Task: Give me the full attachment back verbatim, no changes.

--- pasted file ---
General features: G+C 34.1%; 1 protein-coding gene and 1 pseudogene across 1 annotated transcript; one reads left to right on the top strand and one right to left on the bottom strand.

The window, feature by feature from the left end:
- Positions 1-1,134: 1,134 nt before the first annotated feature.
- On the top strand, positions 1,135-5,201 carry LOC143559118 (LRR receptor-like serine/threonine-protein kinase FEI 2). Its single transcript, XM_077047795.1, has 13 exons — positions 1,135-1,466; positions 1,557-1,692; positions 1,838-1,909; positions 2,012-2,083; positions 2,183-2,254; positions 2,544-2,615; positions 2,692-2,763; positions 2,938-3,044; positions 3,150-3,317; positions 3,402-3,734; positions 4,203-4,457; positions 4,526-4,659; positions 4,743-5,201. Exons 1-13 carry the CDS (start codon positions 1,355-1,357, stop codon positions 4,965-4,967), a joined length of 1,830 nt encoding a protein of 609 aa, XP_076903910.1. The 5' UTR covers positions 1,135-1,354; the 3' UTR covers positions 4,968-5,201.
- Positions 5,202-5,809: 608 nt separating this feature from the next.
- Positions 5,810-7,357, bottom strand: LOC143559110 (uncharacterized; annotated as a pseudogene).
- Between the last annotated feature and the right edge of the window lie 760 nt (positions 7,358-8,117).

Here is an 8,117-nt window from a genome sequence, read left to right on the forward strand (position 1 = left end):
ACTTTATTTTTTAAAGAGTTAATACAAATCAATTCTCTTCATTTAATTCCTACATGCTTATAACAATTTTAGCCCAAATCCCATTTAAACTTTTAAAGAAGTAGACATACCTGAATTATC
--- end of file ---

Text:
General features: G+C 34.1%; 1 protein-coding gene and 1 pseudogene across 1 annotated transcript; one reads left to right on the top strand and one right to left on the bottom strand.

The window, feature by feature from the left end:
- Positions 1-1,134: 1,134 nt before the first annotated feature.
- On the top strand, positions 1,135-5,201 carry LOC143559118 (LRR receptor-like serine/threonine-protein kinase FEI 2). Its single transcript, XM_077047795.1, has 13 exons — positions 1,135-1,466; positions 1,557-1,692; positions 1,838-1,909; positions 2,012-2,083; positions 2,183-2,254; positions 2,544-2,615; positions 2,692-2,763; positions 2,938-3,044; positions 3,150-3,317; positions 3,402-3,734; positions 4,203-4,457; positions 4,526-4,659; positions 4,743-5,201. Exons 1-13 carry the CDS (start codon positions 1,355-1,357, stop codon positions 4,965-4,967), a joined length of 1,830 nt encoding a protein of 609 aa, XP_076903910.1. The 5' UTR covers positions 1,135-1,354; the 3' UTR covers positions 4,968-5,201.
- Positions 5,202-5,809: 608 nt separating this feature from the next.
- Positions 5,810-7,357, bottom strand: LOC143559110 (uncharacterized; annotated as a pseudogene).
- Between the last annotated feature and the right edge of the window lie 760 nt (positions 7,358-8,117).

Here is an 8,117-nt window from a genome sequence, read left to right on the forward strand (position 1 = left end):
ACTTTATTTTTTAAAGAGTTAATACAAATCAATTCTCTTCATTTAATTCCTACATGCTTATAACAATTTTAGCCCAAATCCCATTTAAACTTTTAAAGAAGTAGACATACCTGAATTATC